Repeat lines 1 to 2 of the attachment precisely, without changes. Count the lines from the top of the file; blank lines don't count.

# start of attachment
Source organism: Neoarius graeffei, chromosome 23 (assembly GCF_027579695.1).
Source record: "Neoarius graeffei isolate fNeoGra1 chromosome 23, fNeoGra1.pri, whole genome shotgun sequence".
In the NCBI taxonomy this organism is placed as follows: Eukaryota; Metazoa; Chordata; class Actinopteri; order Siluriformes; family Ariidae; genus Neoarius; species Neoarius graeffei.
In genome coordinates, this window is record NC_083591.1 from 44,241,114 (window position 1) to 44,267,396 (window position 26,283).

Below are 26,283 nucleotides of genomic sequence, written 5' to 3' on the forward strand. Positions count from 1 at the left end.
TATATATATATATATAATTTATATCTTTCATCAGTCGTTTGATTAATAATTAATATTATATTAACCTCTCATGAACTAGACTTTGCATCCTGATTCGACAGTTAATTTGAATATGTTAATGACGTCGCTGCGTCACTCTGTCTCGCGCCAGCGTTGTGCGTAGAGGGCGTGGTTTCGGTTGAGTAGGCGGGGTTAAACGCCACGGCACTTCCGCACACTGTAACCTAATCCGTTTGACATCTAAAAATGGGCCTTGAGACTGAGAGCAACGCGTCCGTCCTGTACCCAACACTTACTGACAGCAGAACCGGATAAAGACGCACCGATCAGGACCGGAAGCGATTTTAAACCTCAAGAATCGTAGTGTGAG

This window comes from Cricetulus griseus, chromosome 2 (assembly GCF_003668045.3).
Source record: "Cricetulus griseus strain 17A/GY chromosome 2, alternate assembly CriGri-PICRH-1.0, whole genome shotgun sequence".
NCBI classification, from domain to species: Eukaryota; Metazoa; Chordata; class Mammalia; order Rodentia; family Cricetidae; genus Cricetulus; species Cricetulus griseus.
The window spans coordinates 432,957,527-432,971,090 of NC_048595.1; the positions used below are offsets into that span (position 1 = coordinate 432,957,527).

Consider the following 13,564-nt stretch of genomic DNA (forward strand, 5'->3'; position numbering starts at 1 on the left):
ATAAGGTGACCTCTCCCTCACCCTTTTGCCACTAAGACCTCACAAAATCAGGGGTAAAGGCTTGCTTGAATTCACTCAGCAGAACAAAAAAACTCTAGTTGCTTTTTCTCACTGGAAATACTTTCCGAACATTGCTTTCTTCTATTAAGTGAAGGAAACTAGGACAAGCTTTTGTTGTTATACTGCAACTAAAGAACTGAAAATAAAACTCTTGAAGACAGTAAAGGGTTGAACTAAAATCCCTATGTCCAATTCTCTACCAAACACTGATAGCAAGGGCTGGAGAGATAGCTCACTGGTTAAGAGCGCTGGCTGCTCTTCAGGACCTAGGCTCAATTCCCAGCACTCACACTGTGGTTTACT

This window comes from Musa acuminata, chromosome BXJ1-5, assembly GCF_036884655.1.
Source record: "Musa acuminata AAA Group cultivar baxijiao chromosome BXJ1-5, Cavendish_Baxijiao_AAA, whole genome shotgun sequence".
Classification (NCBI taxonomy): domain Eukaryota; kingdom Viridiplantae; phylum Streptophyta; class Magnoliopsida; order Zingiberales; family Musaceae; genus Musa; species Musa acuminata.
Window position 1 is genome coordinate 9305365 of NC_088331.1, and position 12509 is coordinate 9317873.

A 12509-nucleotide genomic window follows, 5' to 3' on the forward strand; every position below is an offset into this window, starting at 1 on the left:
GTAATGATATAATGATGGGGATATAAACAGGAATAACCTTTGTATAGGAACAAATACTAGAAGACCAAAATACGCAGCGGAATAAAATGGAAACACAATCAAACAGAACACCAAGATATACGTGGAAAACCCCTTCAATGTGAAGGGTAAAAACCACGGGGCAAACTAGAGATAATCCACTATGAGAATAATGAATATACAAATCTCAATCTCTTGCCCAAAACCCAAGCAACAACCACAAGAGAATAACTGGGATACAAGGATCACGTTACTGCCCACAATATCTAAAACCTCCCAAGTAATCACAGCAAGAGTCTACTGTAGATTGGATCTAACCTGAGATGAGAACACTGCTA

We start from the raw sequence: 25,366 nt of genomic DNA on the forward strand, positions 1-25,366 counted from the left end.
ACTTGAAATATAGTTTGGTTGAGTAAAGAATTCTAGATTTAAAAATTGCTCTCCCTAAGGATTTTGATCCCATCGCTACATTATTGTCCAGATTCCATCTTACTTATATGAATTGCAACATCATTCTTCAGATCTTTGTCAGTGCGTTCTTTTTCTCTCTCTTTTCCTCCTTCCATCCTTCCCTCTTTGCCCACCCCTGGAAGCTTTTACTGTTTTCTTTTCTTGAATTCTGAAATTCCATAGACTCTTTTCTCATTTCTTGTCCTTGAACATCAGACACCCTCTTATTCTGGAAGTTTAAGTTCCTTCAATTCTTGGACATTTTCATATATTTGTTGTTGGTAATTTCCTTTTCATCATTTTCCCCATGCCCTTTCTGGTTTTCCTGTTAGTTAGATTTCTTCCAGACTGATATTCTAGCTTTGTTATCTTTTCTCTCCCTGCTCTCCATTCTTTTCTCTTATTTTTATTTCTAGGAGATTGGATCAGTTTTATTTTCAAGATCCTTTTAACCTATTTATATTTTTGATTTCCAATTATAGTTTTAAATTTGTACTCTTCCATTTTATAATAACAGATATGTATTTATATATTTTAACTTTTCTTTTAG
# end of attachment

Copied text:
Source organism: Neoarius graeffei, chromosome 23 (assembly GCF_027579695.1).
Source record: "Neoarius graeffei isolate fNeoGra1 chromosome 23, fNeoGra1.pri, whole genome shotgun sequence".